It was nice to see some of the main Globe's actors in a smaller space, and also to see similar styles of theatre from the open air stage scaled down but still visible in the new space.

However the new theatre isn't without problems, it feels cramped even after making use of the cloakroom. Leg room is an issue and Mr Norfolkbookworm with his long thigh bones was very uncomfortable. The Globe have always said that no seat in either of their Playhouses has a totally unrestricted view of the stage this is more true in the indoor theatre than ever. We had a very good view of the stage from our favourite area at the back of the Upper Gallery but even leaning forward we couldn't see the pit (unlike at the outdoor theatre) and seeing as the standing spots are twice the price of the Groundling area (listed on line as having the best view for only £5) the view from them appeared to be dreadful.

None of this has put me off, I'm going back in about 6 weeks to see the next Jacobean play performed. I loved the play and the playhouse but with a few reservations about the seating.

This images from Reuters gives a feel for the interior...

Friday, 17 January 2014

Theatre 2014: Review One

A Christmas Package, The Blakeney Players, Blakeney. January 2014.

As ever this review cannot be totally impartial as I do know one of the cast.

Wow - what a start to 2014's theatre!

The opening number of this winter's show from the talented Blakeney Players put a lot of professional theatre to shame with the timing and choreography. Apart from at the ballet I don't know that I saw a better dance routine in 2013.

The story as ever is thin but that isn't the point of the play at all, it is about having fun - both for the cast and the audience - and I think that yesterday that was the case completely.  In 90 minutes we moved from dance routines to opera via pop songs and Punch and Judy. The action went from London to Moscow via Paris and Venice and Thunderbird 2 cooked the Christmas turkey in a very clever piece of staging.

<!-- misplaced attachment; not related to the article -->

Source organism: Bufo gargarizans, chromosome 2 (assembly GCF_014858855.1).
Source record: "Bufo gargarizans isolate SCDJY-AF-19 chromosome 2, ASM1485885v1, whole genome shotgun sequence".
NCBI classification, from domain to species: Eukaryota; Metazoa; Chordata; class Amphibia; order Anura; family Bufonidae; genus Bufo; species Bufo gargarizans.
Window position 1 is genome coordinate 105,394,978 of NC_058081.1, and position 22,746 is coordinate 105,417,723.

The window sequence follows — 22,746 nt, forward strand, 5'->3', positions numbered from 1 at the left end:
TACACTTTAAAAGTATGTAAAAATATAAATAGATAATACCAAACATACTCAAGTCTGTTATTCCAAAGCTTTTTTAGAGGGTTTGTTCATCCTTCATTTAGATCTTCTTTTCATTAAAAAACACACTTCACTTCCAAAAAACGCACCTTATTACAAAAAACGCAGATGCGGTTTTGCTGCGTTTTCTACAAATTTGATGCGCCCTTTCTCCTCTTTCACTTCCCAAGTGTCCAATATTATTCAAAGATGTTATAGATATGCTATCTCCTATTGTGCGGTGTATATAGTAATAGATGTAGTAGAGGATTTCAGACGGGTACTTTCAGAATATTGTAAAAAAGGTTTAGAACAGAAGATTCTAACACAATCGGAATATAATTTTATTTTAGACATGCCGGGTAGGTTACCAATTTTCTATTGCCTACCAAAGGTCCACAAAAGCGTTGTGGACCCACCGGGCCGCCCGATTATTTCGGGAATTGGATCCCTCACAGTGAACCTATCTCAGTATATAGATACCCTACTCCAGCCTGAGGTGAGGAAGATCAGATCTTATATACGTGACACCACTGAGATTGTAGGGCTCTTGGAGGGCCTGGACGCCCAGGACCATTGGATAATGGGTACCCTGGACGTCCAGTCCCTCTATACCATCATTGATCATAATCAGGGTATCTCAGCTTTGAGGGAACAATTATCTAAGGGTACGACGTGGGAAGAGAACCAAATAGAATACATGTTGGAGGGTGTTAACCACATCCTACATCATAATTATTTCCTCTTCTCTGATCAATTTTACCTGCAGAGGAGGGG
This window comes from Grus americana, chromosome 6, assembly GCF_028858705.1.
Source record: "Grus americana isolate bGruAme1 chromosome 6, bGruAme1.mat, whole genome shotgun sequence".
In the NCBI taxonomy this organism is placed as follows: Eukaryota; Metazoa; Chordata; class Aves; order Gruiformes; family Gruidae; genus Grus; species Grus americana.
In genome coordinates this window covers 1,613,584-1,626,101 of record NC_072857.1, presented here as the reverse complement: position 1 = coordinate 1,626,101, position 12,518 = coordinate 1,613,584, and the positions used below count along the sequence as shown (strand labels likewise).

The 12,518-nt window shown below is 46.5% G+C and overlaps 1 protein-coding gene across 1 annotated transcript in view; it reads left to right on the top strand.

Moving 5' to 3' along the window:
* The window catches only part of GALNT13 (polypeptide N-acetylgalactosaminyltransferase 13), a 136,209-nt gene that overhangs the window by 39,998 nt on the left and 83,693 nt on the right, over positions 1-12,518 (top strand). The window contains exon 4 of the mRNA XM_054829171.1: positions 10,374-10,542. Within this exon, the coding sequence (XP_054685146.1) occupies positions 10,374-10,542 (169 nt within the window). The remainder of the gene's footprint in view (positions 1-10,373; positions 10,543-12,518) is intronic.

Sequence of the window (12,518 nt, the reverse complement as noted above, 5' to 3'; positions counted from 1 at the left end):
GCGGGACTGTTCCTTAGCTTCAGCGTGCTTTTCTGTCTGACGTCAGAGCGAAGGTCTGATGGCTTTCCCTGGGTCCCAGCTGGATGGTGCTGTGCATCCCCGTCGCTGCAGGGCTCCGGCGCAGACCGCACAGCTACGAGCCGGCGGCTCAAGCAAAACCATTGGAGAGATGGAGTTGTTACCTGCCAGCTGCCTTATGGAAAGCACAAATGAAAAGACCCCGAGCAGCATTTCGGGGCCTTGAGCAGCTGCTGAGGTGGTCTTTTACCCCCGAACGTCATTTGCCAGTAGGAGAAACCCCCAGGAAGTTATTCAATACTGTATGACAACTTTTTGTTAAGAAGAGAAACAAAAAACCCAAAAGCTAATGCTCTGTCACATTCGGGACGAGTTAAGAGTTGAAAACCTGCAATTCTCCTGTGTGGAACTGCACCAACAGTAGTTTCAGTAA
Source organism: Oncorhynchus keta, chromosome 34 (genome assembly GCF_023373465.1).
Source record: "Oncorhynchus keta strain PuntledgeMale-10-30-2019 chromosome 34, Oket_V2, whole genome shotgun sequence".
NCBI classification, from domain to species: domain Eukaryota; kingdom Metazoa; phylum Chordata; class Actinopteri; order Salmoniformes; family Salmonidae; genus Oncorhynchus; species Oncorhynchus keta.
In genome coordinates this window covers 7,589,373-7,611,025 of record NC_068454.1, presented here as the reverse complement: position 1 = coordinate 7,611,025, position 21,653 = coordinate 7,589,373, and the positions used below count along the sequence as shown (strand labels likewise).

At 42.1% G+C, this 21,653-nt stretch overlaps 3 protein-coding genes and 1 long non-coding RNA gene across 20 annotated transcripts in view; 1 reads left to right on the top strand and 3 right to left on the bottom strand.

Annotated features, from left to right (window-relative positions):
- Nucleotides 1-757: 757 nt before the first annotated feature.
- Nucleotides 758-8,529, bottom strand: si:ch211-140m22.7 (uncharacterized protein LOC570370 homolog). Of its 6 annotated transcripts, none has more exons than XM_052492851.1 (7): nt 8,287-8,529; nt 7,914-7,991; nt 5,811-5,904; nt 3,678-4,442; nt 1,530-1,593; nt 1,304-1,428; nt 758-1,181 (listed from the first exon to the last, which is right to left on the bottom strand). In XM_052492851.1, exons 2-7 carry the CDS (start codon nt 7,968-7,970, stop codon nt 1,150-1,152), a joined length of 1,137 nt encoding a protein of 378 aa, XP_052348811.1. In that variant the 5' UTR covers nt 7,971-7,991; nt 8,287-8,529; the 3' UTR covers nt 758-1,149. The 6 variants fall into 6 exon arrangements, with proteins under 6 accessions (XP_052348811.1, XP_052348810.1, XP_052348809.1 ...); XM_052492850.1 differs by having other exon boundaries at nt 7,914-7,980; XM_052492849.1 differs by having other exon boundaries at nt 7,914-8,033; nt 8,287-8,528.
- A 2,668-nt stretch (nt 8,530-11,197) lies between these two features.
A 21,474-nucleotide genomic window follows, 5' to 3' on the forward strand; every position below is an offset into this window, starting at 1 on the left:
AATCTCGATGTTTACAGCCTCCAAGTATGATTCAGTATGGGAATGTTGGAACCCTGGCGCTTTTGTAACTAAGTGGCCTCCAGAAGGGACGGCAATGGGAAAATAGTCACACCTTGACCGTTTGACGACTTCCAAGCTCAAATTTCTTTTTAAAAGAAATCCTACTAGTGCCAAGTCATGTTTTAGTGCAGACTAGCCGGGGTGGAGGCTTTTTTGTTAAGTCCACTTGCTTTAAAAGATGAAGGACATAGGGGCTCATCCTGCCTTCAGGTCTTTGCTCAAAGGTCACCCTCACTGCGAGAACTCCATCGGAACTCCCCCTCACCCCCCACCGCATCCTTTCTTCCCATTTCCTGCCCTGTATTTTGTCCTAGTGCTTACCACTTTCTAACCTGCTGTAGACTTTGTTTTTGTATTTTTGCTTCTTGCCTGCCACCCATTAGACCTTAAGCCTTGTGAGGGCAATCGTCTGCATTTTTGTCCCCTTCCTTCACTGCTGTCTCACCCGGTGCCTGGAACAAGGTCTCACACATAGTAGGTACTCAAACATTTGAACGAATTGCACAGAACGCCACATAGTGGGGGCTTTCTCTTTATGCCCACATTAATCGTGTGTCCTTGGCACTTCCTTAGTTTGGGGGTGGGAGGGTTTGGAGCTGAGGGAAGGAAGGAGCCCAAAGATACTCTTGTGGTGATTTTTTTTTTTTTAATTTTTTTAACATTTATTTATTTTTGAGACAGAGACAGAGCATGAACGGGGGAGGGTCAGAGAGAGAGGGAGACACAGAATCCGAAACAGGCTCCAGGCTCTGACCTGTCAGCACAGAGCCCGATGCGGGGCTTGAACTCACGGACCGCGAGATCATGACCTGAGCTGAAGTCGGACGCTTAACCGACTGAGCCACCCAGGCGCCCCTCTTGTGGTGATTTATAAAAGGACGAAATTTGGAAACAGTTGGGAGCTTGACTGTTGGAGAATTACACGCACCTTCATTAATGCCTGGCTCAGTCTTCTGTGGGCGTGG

The play also had the scariest scene I have ever seen on stage during a musical number where all the female case wore Olivia Newton-John masks and the men John Travolta ones - the result was scarier than any monster Doctor Who have come up with, including the Weeping Angels or the kid in a gas mask...

The scenery wobbled, the jokes were dreadful but as ever the enthusiasm made up for it all. One of the funniest things I've seen since their last play - I already can't wait for the summer show!

some of the cast - photo from the EDP website.

Tuesday, 14 January 2014

Nose to the grindstone

Versions on a theme.

2014 has started in a novel fashion for me - one that has involved no novels in fact.  I had two essays due in the middle of January and I have been holed up at home writing them.

Both were challenging in their own ways but I have been boring the pants off anyone who comes near me with the things I've been discovering.

There's more than one version of several Shakespeare plays. Some of these versions differ greatly to the one that we think we know today.  Hamlet for instance, in Quarto One, has half the number of lines, the story takes place in a different order and the "To be or not to be" speech doesn't appear. To be honest Hamlet is nowhere near my top 10 of Shakespeare's plays and I cheered to find a shorter version!

I've been looking into Henry V for the past month as the two versions of this text are both very different and quite similar.  The Quarto version makes for a very different play than the more familiar Folio and again an iconic speech is missing - this time "Once more unto the breach..."

Henry V is a deceptive play which ever version you read and I'm pleased  to report that even after studying it for a month, reading several versions, and many critical texts it remains one of my favourite plays.

Jamie Parker as Henry V, Globe 2012 (picture from Evening Standard)